North Dakota drivers may not realize how easy they have it when it comes to traffic tickets in their state. Nothing can make them appreciate the leniency of the Peace Garden State like getting a traffic ticket while in New York. The points, fines, hidden fees and other serious penalties can be a huge shock for most North Dakotans.
Someone licensed to drive in North Dakota who is charged with a traffic offense—no matter how minor it may seem at first—while in New York should not just give up and pay the ticket! Moreover, it is a bad idea to toss the ticket and ignore it. Either way could bring on a slew of unintended consequences, including massive insurance increases and even a suspension of driving privileges.
Instead, North Dakotans need to hire an experienced attorney to fight the underlying charges.
The information below will help you better understand the role that out-of-state traffic tickets play in North Dakota and New York.
New York and North Dakota Share Information
Drivers who think an out-of-state ticket will not follow them home are seriously mistaken. North Dakota and New York are both members of the Driver’s License Compact. States who partake in the Compact agree to share information about their drivers with other states, including information regarding violations that occur within their state.
ND Drivers Should Not Ignore an NY Ticket
North Dakota drivers should not assume that just because a ticket is issued out of state that it will not affect them. Failing to respond to an NY ticket can result in a suspension of driving privileges in the state. North Dakota could also choose to reciprocate the suspension at home, as per the Compact agreement.
New York’s Point System is Severe
Only a handful of moving violations in North Dakota incur points on drivers’ licenses, and one point comes off the license every three months a driver goes without committing an infraction. In New York, the point system is much more harsh. Nearly all NY moving violations carry points, and points for many violations can be high. For example, cell phone tickets, texting while driving, and failing to stop for a school bus are all five-point tickets—almost half way to NY’s 11-point threshold for a suspension of driving privileges. Moreover, New York keeps points on a driver’s license for 18 months after the date of the offense.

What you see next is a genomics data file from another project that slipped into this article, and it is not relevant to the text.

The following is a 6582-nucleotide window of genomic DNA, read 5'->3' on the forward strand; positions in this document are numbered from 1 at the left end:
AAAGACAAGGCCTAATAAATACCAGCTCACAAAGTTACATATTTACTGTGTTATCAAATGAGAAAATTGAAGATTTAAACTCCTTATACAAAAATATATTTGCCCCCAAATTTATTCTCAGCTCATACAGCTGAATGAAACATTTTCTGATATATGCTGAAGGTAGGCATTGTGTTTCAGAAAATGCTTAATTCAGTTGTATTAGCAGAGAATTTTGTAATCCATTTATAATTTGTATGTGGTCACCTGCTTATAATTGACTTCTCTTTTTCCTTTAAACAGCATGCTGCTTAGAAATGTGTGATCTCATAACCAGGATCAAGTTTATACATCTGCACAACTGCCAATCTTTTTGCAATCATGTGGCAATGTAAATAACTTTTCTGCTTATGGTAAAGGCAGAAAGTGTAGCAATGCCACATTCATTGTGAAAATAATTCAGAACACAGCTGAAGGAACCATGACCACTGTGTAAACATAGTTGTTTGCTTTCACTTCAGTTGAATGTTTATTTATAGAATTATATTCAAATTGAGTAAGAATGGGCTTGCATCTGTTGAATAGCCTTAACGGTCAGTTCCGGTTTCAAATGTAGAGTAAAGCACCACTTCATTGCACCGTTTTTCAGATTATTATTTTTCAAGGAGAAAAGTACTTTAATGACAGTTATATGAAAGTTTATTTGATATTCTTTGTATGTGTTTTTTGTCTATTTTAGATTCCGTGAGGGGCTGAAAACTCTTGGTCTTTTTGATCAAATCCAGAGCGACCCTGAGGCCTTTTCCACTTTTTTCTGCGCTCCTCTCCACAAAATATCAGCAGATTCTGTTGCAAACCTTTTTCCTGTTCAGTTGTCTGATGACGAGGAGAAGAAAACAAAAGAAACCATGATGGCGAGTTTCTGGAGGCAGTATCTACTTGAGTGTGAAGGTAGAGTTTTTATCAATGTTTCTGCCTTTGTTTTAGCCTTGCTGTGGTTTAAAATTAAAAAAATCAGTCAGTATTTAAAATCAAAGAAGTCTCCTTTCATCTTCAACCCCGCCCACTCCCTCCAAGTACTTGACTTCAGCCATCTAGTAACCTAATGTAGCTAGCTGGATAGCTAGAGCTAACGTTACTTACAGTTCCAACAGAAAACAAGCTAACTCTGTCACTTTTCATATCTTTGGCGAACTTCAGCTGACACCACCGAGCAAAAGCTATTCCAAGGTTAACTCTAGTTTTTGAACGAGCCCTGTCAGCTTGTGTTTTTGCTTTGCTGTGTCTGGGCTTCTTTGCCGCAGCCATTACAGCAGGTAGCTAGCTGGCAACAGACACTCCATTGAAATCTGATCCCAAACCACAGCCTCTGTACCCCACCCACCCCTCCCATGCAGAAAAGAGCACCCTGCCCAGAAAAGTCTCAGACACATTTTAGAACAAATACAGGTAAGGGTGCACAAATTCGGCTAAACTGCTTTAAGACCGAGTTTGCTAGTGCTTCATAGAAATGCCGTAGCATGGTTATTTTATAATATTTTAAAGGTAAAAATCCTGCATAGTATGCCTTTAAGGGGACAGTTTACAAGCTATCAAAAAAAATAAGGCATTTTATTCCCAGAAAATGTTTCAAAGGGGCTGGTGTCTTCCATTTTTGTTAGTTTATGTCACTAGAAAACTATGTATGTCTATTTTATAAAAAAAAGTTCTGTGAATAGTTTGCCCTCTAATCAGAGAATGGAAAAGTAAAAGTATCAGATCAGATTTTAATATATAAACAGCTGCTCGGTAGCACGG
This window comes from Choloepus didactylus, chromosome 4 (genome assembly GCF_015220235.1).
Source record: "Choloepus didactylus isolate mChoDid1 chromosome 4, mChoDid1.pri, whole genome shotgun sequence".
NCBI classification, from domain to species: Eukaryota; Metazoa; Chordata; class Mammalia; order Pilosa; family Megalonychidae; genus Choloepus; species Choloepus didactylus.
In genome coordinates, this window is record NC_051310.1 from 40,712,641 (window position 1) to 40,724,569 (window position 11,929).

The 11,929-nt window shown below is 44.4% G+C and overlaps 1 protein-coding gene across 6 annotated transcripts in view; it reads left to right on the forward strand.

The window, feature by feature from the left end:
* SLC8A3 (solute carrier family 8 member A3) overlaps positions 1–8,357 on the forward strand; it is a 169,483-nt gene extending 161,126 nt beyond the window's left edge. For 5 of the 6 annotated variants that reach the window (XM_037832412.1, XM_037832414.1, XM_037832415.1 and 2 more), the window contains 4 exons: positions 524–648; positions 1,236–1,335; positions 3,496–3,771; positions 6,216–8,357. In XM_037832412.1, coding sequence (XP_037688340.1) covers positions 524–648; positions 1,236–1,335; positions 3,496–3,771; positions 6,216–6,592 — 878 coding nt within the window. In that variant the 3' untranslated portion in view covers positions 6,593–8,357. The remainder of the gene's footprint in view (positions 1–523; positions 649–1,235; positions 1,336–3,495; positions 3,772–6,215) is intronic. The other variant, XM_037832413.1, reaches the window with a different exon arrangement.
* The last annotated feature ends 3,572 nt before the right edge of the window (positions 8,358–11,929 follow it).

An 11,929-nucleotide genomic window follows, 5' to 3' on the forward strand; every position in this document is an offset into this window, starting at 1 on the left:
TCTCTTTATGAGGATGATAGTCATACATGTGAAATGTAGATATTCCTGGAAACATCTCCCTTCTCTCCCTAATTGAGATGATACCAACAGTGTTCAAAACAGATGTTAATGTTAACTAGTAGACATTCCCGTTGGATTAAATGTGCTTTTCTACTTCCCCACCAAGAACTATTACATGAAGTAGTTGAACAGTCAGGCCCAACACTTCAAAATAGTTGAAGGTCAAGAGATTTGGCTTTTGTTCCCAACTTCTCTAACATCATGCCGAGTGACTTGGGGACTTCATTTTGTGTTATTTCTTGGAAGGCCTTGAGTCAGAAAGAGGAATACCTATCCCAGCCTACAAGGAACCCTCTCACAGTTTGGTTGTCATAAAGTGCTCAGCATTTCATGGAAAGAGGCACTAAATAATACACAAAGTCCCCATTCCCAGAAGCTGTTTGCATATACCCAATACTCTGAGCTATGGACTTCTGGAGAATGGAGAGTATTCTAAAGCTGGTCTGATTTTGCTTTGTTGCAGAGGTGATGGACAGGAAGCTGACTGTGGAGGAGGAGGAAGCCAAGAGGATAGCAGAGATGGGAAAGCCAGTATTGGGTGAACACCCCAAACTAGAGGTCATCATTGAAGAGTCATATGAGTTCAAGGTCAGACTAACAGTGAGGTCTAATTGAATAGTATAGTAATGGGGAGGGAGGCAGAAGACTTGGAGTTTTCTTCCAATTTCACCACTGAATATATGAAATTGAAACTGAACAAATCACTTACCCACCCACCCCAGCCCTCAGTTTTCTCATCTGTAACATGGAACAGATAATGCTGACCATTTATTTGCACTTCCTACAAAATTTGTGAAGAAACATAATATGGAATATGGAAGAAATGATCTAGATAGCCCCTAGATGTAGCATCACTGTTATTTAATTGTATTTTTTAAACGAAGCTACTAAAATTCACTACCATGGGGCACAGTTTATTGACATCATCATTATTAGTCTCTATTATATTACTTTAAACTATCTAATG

North Dakota Drivers Could See Higher Insurance Rates
Not only does North Dakota share and receive driving data from other states, but it also records every out-of-state traffic conviction or guilty plea (which happens when a driver pays a ticket) on driving records. Remember, all insurance carriers regularly check driving records and will likely update a driver’s rate whenever it notices new traffic offenses. An out-of-state traffic conviction on a North Dakota driving record can cause auto insurance preimums to potentially skyrocket.
New York Traffic Fines Are Expensive
The state where a traffic infraction occurs gets to determine the fine—and New York traffic fines can be significantly more expensive than what North Dakota would have charged for the same violation. For example, red light tickets vary throughout ND but usually cost about $20 for a first offense. The same offense in NY costs $150! Likewise, a ticket for speeding 15 mph over the limit costs $300 in New York. This is 10 times more than what the offense would cost in ND, which only charges $2 for every mph over the limit ($30 in this case). The offense also incurs only one point in ND, but is worth four points in NY.
Moreover, if a driver who pleads guilty to a New York traffic ticket worth six points under NY’s point system, or who accrues six or more points as a result of multiple convictions in NY could be required to pay a Driver Responsibility Assessment (DRA). This will cost $100 per year for three years. Each point over six adds another $25 per year. Regardless of points, drivers convicted of a drug- or alcohol-related offense face a DRA of $250 per year for three years. Drivers must pay the DRA regardless of whether they are from out-of-state or licensed in New York. Failure to pay a DRA can result in a suspension of driving privileges in NY.
A Suspension in NY Can Mean a Suspension in ND
In North Dakota, drivers who accrue 12 points in a year could find their license suspended. The suspension lasts just seven days for each point over 11. New York’s threshold is similar (11 points) but is easier to reach. For example, a conviction for texting while driving carries five points in NY (no points in ND) and driving 21 mph over the speed carries six-points (five in ND). As such, it can only take two tickets in some cases for driving privileges to be suspended in NY.
Moreover, since North Dakota is a member of the Driver License Compact, it reserves the right to reciprocate a suspension issued by another state. In addition to racking up 11 points in 18 months, New York could also suspend a license for:
- Being found at fault in a fatal car accident
- Driving without insurance
- Speeding three times in 18 months (regardless of the speed)
Who Should You Contact?
If you recently received a New York traffic ticket, contact Rosenblum Law today at 888-883-5529.